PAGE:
Letís take the lead on responsibility?
Published:  12 November, 2010

With the spotlight seldom off the practice of selling alcohol, itís crucial the drinks industry remains alive to the issues and seizes every opportunity to debate how it can communicate its positive actions.

With a new government and yet more changes on the horizon, the need for constructive thinking remains great. Creating a platform for this dialogue is the role of the Responsible Drinks Retailing Awards, held this week in London. Organised by OLN and our sister magazine, the Morning Advertiser, the conference and ceremony bring together stakeholders, from retailers and suppliers to police forces, local authorities and policymakers.

This year, we conducted a survey into the behaviour of 500 young adults to get under the skin of a demographic frequently tarnished by headlines as a rabble of binge-drinking reprobates. If there are problems within this group of legal drinkers, should the industry and those influencing policy be doing more??Unsurprisingly, the findings supported the continuing trend of drinking more at home for a variety of reasons, but also painted a picture of how those who still visit pubs and clubs for a traditional Friday or Saturday night consume alcohol. Of those individuals who head out at the weekend, 72% said they would have a drink at home first, with the average having 3.3 drinks.

On average theyíll buy a further 5.4 drinks when out. If you consider weíre quoting the number of drinks, not the number of alcoholic units, the whole cocktail starts to get a bit heady. Should we be asking how people are still getting served at this stage of their night? Is enough being done to help empower the staff serving on the front line to feel confident to refuse a sale, or do other operational issues come into play? We know from the latest Usdaw figures that 65% of shop workers say they have been abused when asking for ID or refusing a sale Ė so itís probable that pub staff have a pretty tough time too.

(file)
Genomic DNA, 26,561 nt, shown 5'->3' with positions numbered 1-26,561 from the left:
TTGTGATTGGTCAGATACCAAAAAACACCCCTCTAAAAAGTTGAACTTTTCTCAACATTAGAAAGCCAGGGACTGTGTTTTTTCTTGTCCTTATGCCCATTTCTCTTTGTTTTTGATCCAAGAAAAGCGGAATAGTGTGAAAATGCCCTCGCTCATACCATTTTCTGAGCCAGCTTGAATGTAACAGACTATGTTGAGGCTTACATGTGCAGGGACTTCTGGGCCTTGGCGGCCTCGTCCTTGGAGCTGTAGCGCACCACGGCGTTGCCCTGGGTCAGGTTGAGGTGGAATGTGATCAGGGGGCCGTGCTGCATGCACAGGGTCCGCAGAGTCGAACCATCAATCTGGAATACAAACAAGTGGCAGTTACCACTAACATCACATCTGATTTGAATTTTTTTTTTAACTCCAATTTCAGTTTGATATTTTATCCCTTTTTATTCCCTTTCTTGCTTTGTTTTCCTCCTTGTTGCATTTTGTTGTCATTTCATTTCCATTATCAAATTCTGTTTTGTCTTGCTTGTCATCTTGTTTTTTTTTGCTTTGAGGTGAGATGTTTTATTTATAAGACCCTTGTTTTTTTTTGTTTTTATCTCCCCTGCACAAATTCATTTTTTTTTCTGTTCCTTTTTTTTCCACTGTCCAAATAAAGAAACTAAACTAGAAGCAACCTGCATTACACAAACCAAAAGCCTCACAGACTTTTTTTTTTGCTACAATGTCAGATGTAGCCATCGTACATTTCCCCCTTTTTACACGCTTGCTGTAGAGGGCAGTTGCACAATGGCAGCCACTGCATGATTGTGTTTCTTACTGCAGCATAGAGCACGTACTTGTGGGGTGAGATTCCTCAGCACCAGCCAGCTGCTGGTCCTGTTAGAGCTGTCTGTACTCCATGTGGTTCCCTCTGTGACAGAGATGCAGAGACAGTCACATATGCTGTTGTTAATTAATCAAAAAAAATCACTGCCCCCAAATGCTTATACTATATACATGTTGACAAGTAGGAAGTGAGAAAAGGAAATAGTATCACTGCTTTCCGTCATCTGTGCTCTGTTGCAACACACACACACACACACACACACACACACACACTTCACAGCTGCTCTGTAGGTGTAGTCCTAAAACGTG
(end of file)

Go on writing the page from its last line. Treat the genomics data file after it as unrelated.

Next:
The research found that, on average, the sample were drinking 1.6 times a week. So long as theyíre above the legal drinking age, and doing so in moderation, I donít see a problem. Although the research didnít specifically look at the influence of price on young peopleís behaviour, further data from HIM does shed valuable light on the issue. Far from being deal junkies, only drinking alcohol because they have become hooked on cheap discounts, itís striking that only 5% are influenced by price promotions when theyíre out.

The fact that half of pubgoers say they have no idea about the price of the drink theyíve just bought suggests there are many other motivations at work. When you consider the amounts of alcohol consumed on weekend nights out, the most relevant question for a drinks industry seeking actionable solutions is why heavier drinkers feel compelled to drink to these levels.

Not an easy question to answer, but it remains central to the core debate. As a trade we need to demonstrate that we are playing our part in helping to identify the real issues, and unite to suggest a path forward. After all, politicians have made it quite clear that, if we fail, they will be forced to do it for us.

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